Tooley enjoined AFED members to stand proud to improving the education of poor children as it would help to improve their learning experience.
In her remarks, the Lagos State Commissioner for Education, Mrs. Folashade Adefisayo thanked AFED for its support in impacting lives of poor children .
"I have always believed that there is a star in every child and we must help the child to become better. Secondly, I have always believed that every child deserves quality education no matter where the child lives or what his parents circumstances are, his gender or religion. That is why I have always said that the society cannot believe only on those that can only afford it alone, but they must be concerned for all. That means all of us must work together towards the same goal."
She said the society cannot afford to neglect children from the poor background, adding that the impact will be tremendous as witnessed in recent times.
"We are turning out too many people who are unskilled and they don't know what to do with their lives. If we truly work for equity, and solve the problems of inequality, then our society will be better for it," the commissioner said.
She urged the association to get the right people to be teachers so that they can learn the theory of teaching, adding that they must also upgrade their skills.
" It is very glaring that teachers are critical, teaching is a profession so we must develop our practices and code of conduct."
A total of 300 participants will be benefitting from a 9-months training, which will hold in six centres across the six educational districts in Lagos. They were also provided with Smart phones with internet connection, to enhance their training.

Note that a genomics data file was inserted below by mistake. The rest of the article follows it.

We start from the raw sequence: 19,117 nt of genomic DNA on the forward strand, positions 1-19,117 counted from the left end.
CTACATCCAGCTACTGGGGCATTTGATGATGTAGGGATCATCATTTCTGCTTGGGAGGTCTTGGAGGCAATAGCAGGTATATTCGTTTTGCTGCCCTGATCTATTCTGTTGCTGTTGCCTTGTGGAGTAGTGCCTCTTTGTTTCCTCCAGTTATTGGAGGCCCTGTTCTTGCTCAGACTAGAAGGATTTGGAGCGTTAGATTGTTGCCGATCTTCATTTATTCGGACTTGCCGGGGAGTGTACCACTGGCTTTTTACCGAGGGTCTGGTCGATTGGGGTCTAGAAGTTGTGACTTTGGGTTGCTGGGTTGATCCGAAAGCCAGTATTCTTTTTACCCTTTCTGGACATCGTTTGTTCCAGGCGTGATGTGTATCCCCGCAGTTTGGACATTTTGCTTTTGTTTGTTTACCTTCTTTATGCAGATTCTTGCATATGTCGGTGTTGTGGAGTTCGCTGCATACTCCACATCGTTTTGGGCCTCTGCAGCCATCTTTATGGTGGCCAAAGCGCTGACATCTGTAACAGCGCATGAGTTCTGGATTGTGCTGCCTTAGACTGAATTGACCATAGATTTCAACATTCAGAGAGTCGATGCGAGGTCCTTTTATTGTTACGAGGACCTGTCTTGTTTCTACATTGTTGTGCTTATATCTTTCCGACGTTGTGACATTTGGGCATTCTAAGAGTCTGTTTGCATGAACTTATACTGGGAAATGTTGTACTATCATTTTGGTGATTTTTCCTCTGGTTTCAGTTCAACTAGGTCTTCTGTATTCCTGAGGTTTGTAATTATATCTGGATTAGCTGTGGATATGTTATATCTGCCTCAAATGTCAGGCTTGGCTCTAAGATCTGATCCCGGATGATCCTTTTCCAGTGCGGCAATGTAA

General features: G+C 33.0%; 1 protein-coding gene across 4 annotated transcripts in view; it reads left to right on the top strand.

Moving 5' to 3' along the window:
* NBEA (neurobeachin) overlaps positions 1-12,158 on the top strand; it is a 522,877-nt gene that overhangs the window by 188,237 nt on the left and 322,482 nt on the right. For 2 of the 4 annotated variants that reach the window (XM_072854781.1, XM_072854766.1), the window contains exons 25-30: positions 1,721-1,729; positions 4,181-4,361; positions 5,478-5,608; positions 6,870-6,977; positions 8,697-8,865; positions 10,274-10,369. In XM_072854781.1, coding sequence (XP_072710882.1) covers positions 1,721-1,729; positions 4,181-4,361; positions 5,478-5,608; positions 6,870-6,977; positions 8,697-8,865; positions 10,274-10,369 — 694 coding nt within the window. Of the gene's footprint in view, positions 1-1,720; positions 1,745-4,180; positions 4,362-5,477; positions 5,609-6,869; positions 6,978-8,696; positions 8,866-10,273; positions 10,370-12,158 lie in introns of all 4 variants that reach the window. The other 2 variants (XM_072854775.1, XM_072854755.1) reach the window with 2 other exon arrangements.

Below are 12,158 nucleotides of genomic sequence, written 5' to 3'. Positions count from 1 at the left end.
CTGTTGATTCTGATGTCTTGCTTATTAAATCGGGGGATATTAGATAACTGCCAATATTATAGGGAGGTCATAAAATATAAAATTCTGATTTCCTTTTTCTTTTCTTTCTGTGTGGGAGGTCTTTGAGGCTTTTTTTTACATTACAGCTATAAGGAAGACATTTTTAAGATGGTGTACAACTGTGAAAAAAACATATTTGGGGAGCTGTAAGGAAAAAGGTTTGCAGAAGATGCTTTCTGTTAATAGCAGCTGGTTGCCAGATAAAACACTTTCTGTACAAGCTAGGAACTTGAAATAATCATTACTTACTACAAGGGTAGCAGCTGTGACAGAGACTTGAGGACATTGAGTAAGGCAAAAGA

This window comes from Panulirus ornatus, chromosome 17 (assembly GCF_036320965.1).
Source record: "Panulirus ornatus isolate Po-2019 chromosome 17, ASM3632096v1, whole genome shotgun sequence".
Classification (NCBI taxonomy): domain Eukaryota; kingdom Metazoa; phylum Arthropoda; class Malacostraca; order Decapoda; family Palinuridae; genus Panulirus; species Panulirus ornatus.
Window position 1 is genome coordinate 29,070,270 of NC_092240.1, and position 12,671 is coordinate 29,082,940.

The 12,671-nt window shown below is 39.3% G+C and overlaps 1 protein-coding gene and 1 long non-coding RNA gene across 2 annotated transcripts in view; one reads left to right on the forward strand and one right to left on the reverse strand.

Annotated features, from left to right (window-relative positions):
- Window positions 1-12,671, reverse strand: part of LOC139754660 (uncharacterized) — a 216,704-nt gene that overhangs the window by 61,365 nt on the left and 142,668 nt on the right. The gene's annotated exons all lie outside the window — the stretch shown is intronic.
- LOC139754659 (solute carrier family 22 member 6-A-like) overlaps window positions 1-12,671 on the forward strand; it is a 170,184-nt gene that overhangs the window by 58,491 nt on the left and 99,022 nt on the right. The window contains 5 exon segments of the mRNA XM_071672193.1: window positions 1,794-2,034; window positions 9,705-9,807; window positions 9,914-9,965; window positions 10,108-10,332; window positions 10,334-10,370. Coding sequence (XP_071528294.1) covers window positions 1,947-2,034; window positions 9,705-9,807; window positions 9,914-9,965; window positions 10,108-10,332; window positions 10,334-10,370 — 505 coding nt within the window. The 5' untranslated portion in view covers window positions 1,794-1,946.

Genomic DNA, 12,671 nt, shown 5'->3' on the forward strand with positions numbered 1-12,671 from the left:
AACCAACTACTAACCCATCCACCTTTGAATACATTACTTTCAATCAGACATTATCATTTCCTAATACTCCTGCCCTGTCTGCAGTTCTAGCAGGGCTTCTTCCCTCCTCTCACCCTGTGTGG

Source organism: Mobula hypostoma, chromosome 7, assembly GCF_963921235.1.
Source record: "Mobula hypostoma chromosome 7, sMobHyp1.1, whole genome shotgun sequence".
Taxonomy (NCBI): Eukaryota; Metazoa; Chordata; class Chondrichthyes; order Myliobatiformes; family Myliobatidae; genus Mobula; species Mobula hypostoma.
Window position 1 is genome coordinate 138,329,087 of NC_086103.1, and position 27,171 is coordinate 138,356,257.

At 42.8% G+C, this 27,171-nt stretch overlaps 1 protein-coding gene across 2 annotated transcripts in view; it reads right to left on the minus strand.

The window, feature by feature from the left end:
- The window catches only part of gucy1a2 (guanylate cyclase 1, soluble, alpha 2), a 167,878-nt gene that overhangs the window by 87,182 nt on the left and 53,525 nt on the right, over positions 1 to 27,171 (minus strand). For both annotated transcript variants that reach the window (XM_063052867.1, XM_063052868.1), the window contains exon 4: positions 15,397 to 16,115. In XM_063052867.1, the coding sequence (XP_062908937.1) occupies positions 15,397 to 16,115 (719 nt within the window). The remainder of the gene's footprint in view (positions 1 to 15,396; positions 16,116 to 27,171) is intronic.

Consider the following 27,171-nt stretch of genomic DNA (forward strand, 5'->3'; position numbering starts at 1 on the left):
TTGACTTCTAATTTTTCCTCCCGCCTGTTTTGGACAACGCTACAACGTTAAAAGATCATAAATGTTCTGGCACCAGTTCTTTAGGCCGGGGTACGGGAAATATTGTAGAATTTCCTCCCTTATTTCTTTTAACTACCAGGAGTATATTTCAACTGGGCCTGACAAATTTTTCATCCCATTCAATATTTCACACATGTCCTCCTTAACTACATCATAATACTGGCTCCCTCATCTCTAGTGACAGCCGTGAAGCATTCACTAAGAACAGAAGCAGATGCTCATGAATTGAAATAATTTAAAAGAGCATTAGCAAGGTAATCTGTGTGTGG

The Country Project Manager for AFED-Burkingham Teacher Training Programme , Dr. Ibukun Daramola commended James Tooley for supporting the association and ensuring that the products from the low cost private schools can become ones to be proud of.
" When AFED solicited for his support, Professor Tooley didn't find it difficult to throw its weight on the project."
He disclosed that the training will be entirely free for the participants, while commending the London team who have helped in designing its curriculum and content.
Daramola appealed to them to take the training seriously.
The President of the association, Mr. Orji Kanu Emmanuel also commended Tooley's support and passion to impact lives, adding that the objective is to ensure that children of poor parents who are mostly in low cost private schools get the best of education and be able to compete favourably with their counterparts in any part of the world.
"AFED will continue to leverage with Tooley to ensure that the programme comes to teachers of low cost schools," he said, while expressing optimism that with the training, in the next 9 months, will enable pupils and students to come out in flying colours.